Only a citizen’s audit of SGR debt will unravel public heist of resources

29 February by David Calleb Otieno

Early this week, Kenyans woke up to blockbuster like stories of how prices of items and commodities related to the Kenyan Standard Gauge Rail (SGR) project were extremely inflated perhaps explaining why the Kenyan SGR is far much more expensive than the Tanzania SGR.

According to the Daily Nation, Kenya ended up paying twice more for a diesel train than what Tanzania negotiated for an electric train. The Tanzanian line is not just cheaper but also faster as it will support a maximum speed of 160 kilometres per hour for passenger trains and 120 kilometres per hour for freight compared to Kenyan SGR that has 120 kilometre per hour for passenger trains and 80 kilometres per hour on freight haulers.

Planting of grass that dots SGR stations cost Kenyan taxpayer about KES 1 Billion (USD10 million) while airtime allowance for lead engineer was KES 5 million (USD50,000) in 3 years. The Kenyan taxpayer forked another KES 57 million (USD 570 million) to provide the office furniture for the lead engineer and another KES 239 million (USD2.3 million) was used to provide for entertainment of the lead engineer and his staff for a period of 3 years.

Perhaps what baffled Kenyans most were revelations that the prices of some items were extremely exaggerated. For instance an A3 laser printer that cost an average of KES 75,000 (USD 750) each in Nairobi was priced at KED 513,700 (USD 5,137) each. This contributed to a higher cost of the Kenyan SGR. According to the contracts signed between Kenyan Government and China Road and Bridge Corporation (CRBC), for SGR to break even, it had to generate an average of KES 1.5 billion (USD 15 million) per month but currently it only manages a sales of KES 841 million (USD 8.4 million) meaning it is far below the target.

It is worth noting that Kenya Railways raised the issue of inflated prices at a meeting with CRBC in June 2012 meaning that Kenya Railways which should actually been the lead negotiator on the Kenyan side actually had no say in the negotiations that bore no fruit as far as reduction of the COST of SGR are concerned.

A question that lingers in the mind of Kenyans is how CRBC went ahead with the SGR loan issue despite glaring evidence of inflated prices of items and red flag raised by Kenya Railways? To answer this question we need to examine how the borrowed money is often used in developing countries.

According to United Nations Development Program (UNDP UNDP
United Nations Development Programme
The UNDP, founded in 1965 and based in New York, is the UN’s main agency of technical assistance. It helps the DC, without any political restrictions, to set up basic administrative and technical services, trains managerial staff, tries to respond to some of the essential needs of populations, takes the initiative in regional co-operation programmes and co-ordinates, theoretically at least, the local activities of all the UN operations. The UNDP generally relies on Western expertise and techniques, but a third of its contingent of experts come from the Third World. The UNDP publishes an annual Human Development Report which, among other things, classifies countries by their Human Development Rating (HDR).

) Global Human Development Report of 2002, in many countries, the debt strangles the public purse and is often for money spent unproductively long ago by authoritarian regimes.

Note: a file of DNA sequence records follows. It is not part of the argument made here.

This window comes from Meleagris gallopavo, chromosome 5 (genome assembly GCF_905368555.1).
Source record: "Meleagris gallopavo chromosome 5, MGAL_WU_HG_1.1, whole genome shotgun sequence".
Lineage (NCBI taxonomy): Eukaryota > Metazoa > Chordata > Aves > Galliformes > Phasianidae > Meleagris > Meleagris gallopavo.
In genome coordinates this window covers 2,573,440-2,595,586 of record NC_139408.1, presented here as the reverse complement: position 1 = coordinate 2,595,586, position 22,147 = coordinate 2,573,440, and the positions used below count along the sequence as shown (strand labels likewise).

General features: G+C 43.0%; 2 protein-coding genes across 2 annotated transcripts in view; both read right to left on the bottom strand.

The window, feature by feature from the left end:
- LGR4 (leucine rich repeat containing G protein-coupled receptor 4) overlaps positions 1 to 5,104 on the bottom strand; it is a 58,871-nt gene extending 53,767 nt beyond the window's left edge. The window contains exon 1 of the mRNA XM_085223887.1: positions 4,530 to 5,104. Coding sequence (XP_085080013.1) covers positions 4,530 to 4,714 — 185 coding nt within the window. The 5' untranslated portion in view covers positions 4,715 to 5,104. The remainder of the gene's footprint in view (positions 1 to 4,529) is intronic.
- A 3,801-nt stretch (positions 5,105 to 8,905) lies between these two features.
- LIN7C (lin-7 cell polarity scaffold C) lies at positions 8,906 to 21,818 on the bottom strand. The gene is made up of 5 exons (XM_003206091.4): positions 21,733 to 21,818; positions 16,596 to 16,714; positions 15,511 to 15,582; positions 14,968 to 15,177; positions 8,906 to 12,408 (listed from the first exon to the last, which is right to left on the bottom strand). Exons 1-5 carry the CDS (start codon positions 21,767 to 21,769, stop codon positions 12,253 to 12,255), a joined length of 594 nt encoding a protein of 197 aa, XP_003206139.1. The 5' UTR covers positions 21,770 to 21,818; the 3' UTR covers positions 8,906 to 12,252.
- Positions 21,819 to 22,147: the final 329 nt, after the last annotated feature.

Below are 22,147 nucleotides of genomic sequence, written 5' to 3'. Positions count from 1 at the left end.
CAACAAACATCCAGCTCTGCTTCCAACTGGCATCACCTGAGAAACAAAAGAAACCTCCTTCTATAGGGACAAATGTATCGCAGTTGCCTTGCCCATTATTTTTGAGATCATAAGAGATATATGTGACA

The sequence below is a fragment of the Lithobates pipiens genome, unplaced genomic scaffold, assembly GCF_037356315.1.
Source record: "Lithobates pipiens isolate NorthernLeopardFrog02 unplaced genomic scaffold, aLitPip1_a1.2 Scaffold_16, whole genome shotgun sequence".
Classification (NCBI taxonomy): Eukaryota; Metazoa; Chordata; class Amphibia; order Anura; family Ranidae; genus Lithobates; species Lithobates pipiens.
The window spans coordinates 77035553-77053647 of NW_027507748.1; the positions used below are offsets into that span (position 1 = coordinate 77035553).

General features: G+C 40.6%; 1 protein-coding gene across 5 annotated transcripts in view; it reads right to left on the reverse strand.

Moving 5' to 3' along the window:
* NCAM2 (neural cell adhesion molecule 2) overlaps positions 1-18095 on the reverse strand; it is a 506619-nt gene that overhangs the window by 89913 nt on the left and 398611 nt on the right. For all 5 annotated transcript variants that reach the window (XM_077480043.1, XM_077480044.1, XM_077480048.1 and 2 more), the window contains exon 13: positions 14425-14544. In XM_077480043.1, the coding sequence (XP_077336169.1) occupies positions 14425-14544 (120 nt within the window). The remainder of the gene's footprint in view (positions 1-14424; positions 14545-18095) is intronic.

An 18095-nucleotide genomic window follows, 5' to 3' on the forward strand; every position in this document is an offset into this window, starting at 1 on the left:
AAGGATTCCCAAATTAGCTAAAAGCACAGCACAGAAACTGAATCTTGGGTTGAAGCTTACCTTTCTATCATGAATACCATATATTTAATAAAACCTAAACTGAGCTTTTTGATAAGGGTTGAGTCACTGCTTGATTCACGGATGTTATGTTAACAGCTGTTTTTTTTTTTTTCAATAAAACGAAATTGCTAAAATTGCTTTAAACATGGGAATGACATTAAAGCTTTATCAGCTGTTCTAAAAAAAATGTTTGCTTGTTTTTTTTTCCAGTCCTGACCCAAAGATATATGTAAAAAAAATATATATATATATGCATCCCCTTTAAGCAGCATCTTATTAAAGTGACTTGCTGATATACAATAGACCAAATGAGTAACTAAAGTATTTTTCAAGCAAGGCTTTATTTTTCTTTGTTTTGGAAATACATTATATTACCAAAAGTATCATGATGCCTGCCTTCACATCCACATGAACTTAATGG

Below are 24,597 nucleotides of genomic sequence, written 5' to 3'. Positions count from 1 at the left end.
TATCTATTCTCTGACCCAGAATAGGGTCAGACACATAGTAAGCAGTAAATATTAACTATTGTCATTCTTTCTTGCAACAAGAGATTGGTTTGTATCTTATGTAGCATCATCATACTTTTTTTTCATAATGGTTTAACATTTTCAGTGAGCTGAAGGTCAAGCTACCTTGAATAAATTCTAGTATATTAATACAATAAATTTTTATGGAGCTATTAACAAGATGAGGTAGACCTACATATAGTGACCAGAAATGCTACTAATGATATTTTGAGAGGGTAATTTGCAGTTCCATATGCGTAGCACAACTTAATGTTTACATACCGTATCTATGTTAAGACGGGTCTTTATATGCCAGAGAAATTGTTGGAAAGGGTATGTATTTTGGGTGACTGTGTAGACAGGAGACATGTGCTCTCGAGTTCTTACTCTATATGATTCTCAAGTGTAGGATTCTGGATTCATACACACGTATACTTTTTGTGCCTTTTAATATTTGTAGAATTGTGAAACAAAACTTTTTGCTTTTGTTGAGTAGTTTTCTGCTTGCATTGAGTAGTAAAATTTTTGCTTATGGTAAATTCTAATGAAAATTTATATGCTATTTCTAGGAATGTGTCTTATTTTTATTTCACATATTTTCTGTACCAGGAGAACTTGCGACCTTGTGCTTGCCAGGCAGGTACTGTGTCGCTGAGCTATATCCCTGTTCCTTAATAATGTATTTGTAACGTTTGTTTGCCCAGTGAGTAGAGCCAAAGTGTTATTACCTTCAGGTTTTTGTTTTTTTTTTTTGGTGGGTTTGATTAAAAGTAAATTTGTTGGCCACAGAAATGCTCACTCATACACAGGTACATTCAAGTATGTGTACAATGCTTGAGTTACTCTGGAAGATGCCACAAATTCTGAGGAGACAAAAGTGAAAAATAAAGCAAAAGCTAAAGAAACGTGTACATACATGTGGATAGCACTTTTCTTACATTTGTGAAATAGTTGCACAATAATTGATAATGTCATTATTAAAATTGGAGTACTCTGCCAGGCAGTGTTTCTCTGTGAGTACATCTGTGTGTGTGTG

History is rich with cases where huge sums of borrowed money is embezzled by corrupt authoritarian regimes in complicit with creditors where the former are ready to lead their countries into huge unproductive debts, mostly infrastructure as long as they can skim off commissions for themselves in the process. It is a win-win situation for them and the creditors since the creditors get business, the corrupt authoritarian leaders laugh all the way to the banks.

Mobutu Sese Seko ruled Zaire, now Democratic Republic of Congo (DRC) for 30 years and left with a fortune of about USD 8 billion equivalent to over two-thirds of his country’s debt. But how could IMF IMF
International Monetary Fund
Along with the World Bank, the IMF was founded on the day the Bretton Woods Agreements were signed. Its first mission was to support the new system of standard exchange rates.

When the Bretton Wood fixed rates system came to an end in 1971, the main function of the IMF became that of being both policeman and fireman for global capital: it acts as policeman when it enforces its Structural Adjustment Policies and as fireman when it steps in to help out governments in risk of defaulting on debt repayments.

As for the World Bank, a weighted voting system operates: depending on the amount paid as contribution by each member state. 85% of the votes is required to modify the IMF Charter (which means that the USA with 17,68% % of the votes has a de facto veto on any change).

The institution is dominated by five countries: the United States (16,74%), Japan (6,23%), Germany (5,81%), France (4,29%) and the UK (4,29%).
The other 183 member countries are divided into groups led by one country. The most important one (6,57% of the votes) is led by Belgium. The least important group of countries (1,55% of the votes) is led by Gabon and brings together African countries.
, World Bank World Bank
The World Bank was founded as part of the new international monetary system set up at Bretton Woods in 1944. Its capital is provided by member states’ contributions and loans on the international money markets. It financed public and private projects in Third World and East European countries.

It consists of several closely associated institutions, among which :

1. The International Bank for Reconstruction and Development (IBRD, 189 members in 2017), which provides loans in productive sectors such as farming or energy ;